Right about now at the last nine Olympics, I’d have arrived on the baffling scene and be trying to infiltrate and navigate the systems, logistics, accommodations, customs and quirks in Nagano, Sydney, Athens, Torino, Beijing, Vancouver or London … not to mention stateside in Atlanta and Salt Lake City.
Even with all the anxieties of the unknowns, there’s nowhere else I’d rather be as a sportswriter.
Covering the Olympics is the most exhilarating, consuming and rewarding professional experience I’ve ever had. The combination of the spectacles and emotions of the athletes and host nations and your own sleep deprivation and (usually) major time-zone differences invariably make it feel like an out-of-body marathon … by about Day Two.
And then you can’t wait to get up and go again, because … it’s the Olympics.
So I’m sad not to go the Sochi Games.
I’ll miss the incredible events and fascinating athletes.
I’ll miss trying to figure out where to be and when and often feeling like you made the wrong choice only to sometimes blunder into something that made it right.
I’ll miss trying to absorb it all and agonizing over how to do it justice with amazing friends in the media, shared experiences that makes for lasting bonds.
And I’ll miss the frequent pop-ins for updates at the U.S. Olympic Committee office, where Prairie Village’s Bill Hancock, better known as executive director of the College Football Playoff, is a mainstay as a volunteer and, really, makes any visitor’s day better.
(You’ll understand Bill’s impact on people more when we begin regularly featuring his updates and observations from Sochi shortly).
I’ll miss the discovery of new cultures and talking to people from all over the world who’ve converged on these fascinating places.
Really, I’ll even miss the adventures and inconveniences that might leave you, say, typing a story in the Wembley Stadium parking lot at 3 a.m. because you missed a bus.
Or, hypothetically, feigning being doubled over in pain to get past Chinese security through an alternative exit from a gridlocked press conference room to finish a story on Michael Phelps’ eighth gold medal as deadline ticked away.
All the withdrawal pangs I’m having, though, aren’t keeping me from worrying some about the Sochi Olympics, which commence with the opening ceremony on Friday.
I’m concerned that the area and events surrounding the Games will be so oppressive with “ring of steel” security and Russian rigidity as to make the overall scene joyless.
Of course, then I worry about some initial reports that the security has gaps.
I’m distressed by the implications of the Russian law banning gay “propaganda,” and the apparent homophobia it’s sparked and conflicts that could ensue as someathletes try to take a stand.
And now I’m queasy over reports that among the matters Sochi neglected is a humane means of controlling its stray dog overpopulation. Now the plan calls not for placing them in animal shelters but, in fact, mass exterminations.
Or as The Associated Press reported:
“Alexei Sorokin, director general of pest control firm Basya Services, said his company is involved in what he described as the ‘catching and disposing’ of dogs. Sorokin refused to specify whether they shoot or poison dogs or say where they take the carcasses.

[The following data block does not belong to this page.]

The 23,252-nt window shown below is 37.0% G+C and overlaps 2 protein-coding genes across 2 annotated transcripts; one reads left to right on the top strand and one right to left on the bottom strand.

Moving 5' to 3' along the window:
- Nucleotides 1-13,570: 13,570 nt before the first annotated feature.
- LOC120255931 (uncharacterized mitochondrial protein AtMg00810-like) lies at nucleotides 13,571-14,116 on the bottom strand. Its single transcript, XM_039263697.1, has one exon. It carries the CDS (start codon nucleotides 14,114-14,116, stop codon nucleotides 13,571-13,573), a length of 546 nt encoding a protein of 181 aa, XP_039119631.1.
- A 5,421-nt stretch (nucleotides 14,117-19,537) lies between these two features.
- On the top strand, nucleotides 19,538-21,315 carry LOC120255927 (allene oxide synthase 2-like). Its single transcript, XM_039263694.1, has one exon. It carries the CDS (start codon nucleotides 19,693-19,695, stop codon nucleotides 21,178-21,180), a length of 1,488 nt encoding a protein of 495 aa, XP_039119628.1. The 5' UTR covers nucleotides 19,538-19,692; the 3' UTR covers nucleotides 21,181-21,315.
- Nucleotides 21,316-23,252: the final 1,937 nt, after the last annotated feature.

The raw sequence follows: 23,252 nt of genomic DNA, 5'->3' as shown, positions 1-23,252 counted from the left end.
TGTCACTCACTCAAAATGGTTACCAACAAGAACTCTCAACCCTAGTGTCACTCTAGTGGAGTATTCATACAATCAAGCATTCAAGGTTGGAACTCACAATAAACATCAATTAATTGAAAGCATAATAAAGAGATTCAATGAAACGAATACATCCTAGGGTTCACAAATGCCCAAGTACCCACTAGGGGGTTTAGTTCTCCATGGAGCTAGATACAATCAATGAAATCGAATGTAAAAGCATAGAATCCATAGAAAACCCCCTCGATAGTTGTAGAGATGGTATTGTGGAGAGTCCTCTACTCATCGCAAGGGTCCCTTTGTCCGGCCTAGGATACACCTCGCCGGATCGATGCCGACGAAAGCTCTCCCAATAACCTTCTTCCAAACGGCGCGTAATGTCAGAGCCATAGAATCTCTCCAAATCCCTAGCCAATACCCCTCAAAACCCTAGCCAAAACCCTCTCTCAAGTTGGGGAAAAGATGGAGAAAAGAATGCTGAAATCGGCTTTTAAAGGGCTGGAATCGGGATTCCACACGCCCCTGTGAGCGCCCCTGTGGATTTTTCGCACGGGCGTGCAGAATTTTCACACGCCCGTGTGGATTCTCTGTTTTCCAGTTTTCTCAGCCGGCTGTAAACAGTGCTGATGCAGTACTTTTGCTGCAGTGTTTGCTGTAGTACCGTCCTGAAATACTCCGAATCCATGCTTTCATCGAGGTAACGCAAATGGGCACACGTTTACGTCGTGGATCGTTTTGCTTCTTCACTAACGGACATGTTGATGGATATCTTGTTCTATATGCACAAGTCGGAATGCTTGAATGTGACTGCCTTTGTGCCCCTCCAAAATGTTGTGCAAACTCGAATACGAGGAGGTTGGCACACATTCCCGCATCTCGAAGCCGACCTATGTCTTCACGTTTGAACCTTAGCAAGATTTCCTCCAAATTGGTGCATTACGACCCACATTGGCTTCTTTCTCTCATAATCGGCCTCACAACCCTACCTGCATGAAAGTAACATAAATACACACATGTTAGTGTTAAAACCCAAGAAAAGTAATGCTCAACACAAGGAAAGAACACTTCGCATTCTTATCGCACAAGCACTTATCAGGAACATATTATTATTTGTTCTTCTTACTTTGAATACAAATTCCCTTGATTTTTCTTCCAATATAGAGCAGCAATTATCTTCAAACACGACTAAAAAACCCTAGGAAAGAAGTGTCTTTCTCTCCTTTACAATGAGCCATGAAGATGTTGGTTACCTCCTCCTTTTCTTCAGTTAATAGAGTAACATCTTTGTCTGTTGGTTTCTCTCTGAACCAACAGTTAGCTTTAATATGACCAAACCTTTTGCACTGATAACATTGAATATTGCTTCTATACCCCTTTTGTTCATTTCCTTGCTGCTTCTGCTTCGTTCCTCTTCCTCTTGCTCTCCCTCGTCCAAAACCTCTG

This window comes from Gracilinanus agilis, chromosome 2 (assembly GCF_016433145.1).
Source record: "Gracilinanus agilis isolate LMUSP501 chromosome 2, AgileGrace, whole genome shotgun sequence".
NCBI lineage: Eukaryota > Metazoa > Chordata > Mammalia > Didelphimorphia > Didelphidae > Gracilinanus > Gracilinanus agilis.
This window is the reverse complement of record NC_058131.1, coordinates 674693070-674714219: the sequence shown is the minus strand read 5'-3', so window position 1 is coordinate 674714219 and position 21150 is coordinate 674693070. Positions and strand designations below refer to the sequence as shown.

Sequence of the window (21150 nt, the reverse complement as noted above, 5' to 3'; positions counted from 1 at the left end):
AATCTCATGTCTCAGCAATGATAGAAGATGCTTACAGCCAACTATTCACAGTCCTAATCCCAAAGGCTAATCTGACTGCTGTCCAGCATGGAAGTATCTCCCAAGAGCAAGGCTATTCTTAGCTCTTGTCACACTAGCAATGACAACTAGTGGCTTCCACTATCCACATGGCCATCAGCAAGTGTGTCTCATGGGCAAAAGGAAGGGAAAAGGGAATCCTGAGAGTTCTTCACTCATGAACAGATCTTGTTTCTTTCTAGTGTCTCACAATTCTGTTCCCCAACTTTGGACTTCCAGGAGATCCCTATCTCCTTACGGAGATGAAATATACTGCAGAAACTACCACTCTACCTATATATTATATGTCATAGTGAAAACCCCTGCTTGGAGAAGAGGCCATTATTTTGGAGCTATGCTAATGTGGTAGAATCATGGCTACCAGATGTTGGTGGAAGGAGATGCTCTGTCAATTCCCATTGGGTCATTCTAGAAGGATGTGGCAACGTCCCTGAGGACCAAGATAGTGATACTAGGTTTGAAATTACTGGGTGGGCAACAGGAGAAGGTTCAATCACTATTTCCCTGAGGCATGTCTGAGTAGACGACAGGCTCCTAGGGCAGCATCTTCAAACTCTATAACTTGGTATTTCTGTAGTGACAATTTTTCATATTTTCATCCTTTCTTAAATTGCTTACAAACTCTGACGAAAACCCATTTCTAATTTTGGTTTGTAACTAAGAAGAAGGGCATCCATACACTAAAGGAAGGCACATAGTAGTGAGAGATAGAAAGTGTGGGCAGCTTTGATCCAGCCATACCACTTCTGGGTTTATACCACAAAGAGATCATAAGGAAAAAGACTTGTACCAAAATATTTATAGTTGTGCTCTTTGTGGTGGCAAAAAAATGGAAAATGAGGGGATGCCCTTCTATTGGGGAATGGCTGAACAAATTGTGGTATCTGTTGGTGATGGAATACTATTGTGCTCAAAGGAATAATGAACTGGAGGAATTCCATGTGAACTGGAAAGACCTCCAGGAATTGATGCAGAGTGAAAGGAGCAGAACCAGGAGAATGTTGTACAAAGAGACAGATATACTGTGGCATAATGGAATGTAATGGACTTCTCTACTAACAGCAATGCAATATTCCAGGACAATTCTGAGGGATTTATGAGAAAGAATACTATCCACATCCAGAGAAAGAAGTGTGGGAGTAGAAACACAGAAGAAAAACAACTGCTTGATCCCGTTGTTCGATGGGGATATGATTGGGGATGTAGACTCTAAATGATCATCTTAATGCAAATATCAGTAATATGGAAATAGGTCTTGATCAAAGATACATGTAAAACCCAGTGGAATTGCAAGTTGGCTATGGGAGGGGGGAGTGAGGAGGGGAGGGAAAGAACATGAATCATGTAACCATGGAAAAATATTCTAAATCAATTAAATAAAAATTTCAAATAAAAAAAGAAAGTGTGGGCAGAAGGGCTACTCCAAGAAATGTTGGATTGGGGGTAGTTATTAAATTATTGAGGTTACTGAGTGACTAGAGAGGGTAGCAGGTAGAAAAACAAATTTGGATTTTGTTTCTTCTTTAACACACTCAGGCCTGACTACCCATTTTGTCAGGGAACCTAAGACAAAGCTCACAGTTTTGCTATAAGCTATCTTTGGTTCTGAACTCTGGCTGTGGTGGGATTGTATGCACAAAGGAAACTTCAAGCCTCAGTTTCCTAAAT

“Sorokin said he attended a rehearsal of the Olympic opening ceremony last week and saw a stray dog walking in on the performers. (He said): ‘God forbid something like this happens at the actual opening ceremony. This will be a disgrace for the whole country.’”
The real disgrace, of course, is that it’s come to this panicked and seemingly savage response when safety concerns about the situation were foreseeable. And it’s a notion that leaves you wondering what other foreseeable issues have been let go too long.
That’s true to some degree at every Olympics, and most everything typically works out, and so maybe at a distance this seems worse than it is.
It’s hard to know for sure because so many little things can get magnified merely by the attention of random discovery, and so many big things can be unknown because of concerted efforts to obscure them.
Of course, the most worrisome safety concern is terror, because there seem to be so many nefarious forces with apparent interest in indiscriminate attacks on Russia’s $50 billion-plus showcase even as it’s fortified by tens of thousands of security forces.
Maybe I’m hyper-conscious of the possibility because the first Olympics I covered was in Atlanta, where the bombing in Centennial Olympic Park injured 111 spectators and was ultimately the cause of two deaths.
Or maybe it’s because you can’t block any possibility from your mind in the post-9/11 world, especially when it comes to a global event that already has suffered the horror of Munich in 1972.
But I’ve had that unease for years now, maybe never more so than when President George W. Bush boldly strode to the center of the Olympic Stadium in Salt Lake City in 2002.
Maybe with the immense, intense security efforts in place, it really was the safest place in the world at that moment … just as many believe Sochi to be now.
Even so, I gritted my teeth.
Along with the presentation that night of the tattered flag recovered from the World Trade Center, the message was that life goes on that the show must go on.
And even with the concerns and controversy over Sochi, these Olympics are making that statement, too.
Can’t wait to watch it unfold.
But I’ll still be gritting my teeth until it’s over.